A British boy is dying of a brain tumour. His distressed parents discover a life-saving treatment, available only in another country. Heartless doctors refuse to refer the child to the foreign clinic. Instead, they insist on going ahead with conventional treatment which, the parents fear, will turn him into a “vegetable”. The distraught parents seize their son from the hospital and take him abroad. The UK authorities overreact wildly, issuing an international alert for the family. The parents are found in Spain and arrested, causing an outcry and interventions from leading politicians.

This sequence of events has been widely reported in the past week. It is what a great many people believe about the controversy over five-year-old Ashya King, who is currently in a hospital in Malaga. Many of them have signed internet petitions or written furious blogs, citing the case as an example of the authoritarian state or the arrogance of doctors. The problem is that the story I’ve outlined simply isn’t true, starting with this basic fact: Ashya isn’t dying. Despite headlines using the hugely emotive phrase, he isn’t “terminally ill”.

In fact, his chances of surviving five years are between 70 and 80 per cent, as long as he receives prompt chemotherapy followed by radiotherapy. His tumour, which is called a medulloblastoma, was removed at a major teaching hospital, Southampton General, just over six weeks ago. To maximise his chances of recovery, chemotherapy should have started within four to six weeks of surgery. It didn’t, because his parents fell out with doctors in Southampton. The treatment they want is available at a private clinic in Prague, but that isn’t where they headed when they left the UK. They actually returned to the south of Spain, where they have a holiday home, and where they were staying when Ashya first showed symptoms earlier in the summer.

Obviously, the diagnosis of a brain tumour in a young child is devastating for any family, and no one doubts that Brett and Naghemeh King want the best for their son. But it is possible, despite being an eventuality discounted by most of the people making inflammatory comments, that even the most loving parents will sometimes make bad decisions in moments of extreme stress.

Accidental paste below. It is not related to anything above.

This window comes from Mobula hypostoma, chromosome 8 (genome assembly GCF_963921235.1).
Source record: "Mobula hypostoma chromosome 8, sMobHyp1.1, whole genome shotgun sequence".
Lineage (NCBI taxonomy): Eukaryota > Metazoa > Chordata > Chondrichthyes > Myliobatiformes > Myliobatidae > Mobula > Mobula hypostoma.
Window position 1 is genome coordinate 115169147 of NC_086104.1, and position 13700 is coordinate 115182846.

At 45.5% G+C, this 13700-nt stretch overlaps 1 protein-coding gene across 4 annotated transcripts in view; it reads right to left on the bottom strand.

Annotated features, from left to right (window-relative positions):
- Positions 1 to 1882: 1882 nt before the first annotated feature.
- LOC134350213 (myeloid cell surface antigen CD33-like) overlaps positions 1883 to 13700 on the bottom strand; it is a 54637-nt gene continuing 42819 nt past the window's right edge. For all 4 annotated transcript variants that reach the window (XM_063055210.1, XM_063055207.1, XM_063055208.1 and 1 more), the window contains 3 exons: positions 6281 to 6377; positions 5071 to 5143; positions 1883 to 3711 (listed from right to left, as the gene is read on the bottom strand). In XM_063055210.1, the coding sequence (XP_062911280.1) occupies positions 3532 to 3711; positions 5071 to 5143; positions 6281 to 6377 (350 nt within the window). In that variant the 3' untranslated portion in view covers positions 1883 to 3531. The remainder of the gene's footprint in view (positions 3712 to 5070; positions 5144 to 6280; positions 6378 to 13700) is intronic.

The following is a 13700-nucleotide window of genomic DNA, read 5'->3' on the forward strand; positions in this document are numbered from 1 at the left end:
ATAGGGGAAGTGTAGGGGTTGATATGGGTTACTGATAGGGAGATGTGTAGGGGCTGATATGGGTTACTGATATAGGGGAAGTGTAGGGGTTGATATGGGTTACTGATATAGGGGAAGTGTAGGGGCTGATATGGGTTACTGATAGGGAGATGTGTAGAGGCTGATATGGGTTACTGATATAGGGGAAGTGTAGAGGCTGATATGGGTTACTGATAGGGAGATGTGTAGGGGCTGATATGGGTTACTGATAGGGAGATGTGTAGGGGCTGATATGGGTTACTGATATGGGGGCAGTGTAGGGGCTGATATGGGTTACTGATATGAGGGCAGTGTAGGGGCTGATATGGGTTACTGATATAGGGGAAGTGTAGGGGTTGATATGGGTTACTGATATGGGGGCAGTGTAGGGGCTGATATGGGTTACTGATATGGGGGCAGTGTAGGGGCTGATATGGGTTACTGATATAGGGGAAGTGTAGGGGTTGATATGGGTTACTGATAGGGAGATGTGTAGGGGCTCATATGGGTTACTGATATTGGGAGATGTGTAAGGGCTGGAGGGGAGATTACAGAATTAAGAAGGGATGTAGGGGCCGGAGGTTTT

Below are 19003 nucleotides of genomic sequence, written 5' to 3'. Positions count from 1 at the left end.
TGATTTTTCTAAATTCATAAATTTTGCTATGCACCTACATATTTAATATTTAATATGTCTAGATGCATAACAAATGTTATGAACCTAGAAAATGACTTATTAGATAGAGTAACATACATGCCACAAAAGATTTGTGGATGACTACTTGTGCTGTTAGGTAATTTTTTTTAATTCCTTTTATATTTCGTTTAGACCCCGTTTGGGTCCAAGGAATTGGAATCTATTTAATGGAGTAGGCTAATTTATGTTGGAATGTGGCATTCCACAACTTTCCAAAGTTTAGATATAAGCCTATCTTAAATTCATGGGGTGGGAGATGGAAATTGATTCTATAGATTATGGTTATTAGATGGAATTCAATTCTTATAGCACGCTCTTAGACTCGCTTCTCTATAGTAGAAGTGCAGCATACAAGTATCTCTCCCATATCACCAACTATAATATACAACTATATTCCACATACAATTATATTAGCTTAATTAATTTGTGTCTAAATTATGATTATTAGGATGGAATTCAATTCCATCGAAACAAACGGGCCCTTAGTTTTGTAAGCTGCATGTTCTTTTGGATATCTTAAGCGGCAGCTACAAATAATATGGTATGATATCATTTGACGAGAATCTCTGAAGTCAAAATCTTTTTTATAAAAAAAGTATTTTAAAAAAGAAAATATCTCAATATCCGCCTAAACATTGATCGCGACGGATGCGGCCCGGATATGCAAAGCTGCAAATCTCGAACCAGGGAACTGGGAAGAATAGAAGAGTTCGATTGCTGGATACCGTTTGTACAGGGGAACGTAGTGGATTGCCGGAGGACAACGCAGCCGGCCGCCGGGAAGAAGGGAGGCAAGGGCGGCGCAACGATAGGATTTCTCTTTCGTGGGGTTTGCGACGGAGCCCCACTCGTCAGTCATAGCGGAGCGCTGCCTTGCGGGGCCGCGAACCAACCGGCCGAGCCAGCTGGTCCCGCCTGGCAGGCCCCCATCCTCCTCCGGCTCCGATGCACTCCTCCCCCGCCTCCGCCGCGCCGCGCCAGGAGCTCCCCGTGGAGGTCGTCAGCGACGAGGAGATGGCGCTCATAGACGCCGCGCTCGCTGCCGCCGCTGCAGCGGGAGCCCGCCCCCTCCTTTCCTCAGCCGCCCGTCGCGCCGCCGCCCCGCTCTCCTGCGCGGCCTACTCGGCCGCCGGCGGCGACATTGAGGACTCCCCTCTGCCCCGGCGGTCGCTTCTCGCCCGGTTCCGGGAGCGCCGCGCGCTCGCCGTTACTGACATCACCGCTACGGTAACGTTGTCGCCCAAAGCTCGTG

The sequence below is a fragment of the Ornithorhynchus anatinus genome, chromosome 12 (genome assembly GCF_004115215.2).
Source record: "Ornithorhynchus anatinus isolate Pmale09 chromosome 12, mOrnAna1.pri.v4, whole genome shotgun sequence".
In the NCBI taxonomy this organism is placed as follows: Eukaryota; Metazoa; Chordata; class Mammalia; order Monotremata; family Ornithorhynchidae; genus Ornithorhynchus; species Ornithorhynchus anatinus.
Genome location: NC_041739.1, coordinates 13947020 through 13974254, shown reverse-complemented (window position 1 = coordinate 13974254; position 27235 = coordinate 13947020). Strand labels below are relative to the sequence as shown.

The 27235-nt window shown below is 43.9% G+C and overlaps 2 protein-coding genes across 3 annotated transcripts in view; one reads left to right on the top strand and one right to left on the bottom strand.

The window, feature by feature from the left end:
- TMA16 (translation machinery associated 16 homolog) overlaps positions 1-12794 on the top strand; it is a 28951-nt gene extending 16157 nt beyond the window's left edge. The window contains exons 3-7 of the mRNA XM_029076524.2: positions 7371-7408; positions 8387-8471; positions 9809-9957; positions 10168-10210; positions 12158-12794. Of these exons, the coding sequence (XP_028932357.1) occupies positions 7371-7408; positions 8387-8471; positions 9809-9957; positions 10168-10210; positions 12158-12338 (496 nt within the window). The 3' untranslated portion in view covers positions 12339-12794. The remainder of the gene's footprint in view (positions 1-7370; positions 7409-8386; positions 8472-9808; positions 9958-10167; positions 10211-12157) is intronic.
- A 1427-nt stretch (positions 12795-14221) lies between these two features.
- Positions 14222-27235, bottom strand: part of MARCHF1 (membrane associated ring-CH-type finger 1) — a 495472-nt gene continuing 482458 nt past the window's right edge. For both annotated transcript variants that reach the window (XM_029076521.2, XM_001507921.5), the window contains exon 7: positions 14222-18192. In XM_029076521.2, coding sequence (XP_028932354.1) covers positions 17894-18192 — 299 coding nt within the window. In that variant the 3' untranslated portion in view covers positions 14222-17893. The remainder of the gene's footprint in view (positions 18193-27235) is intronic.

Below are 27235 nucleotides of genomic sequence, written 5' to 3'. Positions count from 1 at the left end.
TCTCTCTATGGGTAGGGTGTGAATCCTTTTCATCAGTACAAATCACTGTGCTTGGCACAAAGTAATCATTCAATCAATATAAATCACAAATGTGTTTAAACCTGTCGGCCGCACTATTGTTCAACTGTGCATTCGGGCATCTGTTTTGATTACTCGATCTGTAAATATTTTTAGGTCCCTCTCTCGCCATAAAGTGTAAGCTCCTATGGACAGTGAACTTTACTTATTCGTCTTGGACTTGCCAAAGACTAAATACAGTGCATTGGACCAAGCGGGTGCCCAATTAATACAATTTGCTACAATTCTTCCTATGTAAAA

In this instance, the Kings did their own research on the internet and read about a form of radiotherapy known as proton beam treatment, which isn’t available in the UK. There is no general ban on referring NHS patients to have this treatment, although it is very expensive; around 400 patients, most of them children, have been sent abroad to undergo it since 2008. In suitable cases, the NHS will pay for the family’s travel and accommodation as well as the treatment. But proton beam radiotherapy is recommended in only a tiny proportion of cancers – around 1 per cent, according to Cancer Research UK.

Ashya’s doctors insist they took a clinical (not financial) decision that it would not be better for him than conventional radiotherapy. Because his parents disagreed, the doctors referred his case to a body called the NHS Specialised Services Proton Clinical Reference Panel. The panel confirmed the hospital’s opinion that Ashya was not a suitable candidate, but even then his doctors in Southampton went on talking to the parents to try to establish what they would be happy with. The Kings suggested they would be able to fund the treatment themselves, by selling their holiday home, and discussions continued until just before they took him to Spain nine days ago.

Since they appeared in Spain, members of the family have made emotional videos and press statements denouncing the behaviour of doctors in the UK. Ironically, when Ashya first became ill, the Kings brought him back to England to be treated by the NHS. Now they’ve changed their minds, but it is worth remembering that they are desperate for good news. Last week, NHS Choices issued a clear warning about the marketing of “emerging” treatments, stating unequivocally that “some overseas clinics providing proton beam therapy heavily market their services to parents who are understandably desperate to get treatment for their children”. The statement added that it is “not clear whether all children treated privately abroad are treated appropriately”.

When the Kings first removed Ashya from hospital, it was widely reported that the family were Jehovah’s Witnesses. Southampton General Hospital denies releasing this information to the media, and it does not seem to have had any bearing on Ashya’s treatment to date. But the fact that his parents belong to a millenarian religious cult suggests that they might not be entirely open to rational argument. Maybe that is why they have not taken up an extraordinary offer from the Health Secretary, Jeremy Hunt, to fly an oncologist to Spain to reassure them about the treatment Ashya would receive in the UK.